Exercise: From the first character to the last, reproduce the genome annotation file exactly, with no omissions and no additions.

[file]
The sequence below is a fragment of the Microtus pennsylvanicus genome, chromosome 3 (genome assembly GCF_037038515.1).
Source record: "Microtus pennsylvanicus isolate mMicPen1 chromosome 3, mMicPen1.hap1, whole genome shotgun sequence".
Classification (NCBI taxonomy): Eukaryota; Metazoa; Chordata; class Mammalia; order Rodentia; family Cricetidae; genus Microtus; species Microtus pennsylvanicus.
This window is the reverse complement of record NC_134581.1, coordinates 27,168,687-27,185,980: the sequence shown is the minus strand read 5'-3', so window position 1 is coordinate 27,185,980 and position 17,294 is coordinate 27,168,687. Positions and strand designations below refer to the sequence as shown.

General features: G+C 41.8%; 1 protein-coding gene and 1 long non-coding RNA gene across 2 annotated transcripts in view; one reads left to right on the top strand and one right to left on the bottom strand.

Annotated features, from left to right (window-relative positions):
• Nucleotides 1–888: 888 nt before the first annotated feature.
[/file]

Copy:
The sequence below is a fragment of the Microtus pennsylvanicus genome, chromosome 3 (genome assembly GCF_037038515.1).
Source record: "Microtus pennsylvanicus isolate mMicPen1 chromosome 3, mMicPen1.hap1, whole genome shotgun sequence".
Classification (NCBI taxonomy): Eukaryota; Metazoa; Chordata; class Mammalia; order Rodentia; family Cricetidae; genus Microtus; species Microtus pennsylvanicus.
This window is the reverse complement of record NC_134581.1, coordinates 27,168,687-27,185,980: the sequence shown is the minus strand read 5'-3', so window position 1 is coordinate 27,185,980 and position 17,294 is coordinate 27,168,687. Positions and strand designations below refer to the sequence as shown.

General features: G+C 41.8%; 1 protein-coding gene and 1 long non-coding RNA gene across 2 annotated transcripts in view; one reads left to right on the top strand and one right to left on the bottom strand.

Annotated features, from left to right (window-relative positions):
• Nucleotides 1–888: 888 nt before the first annotated feature.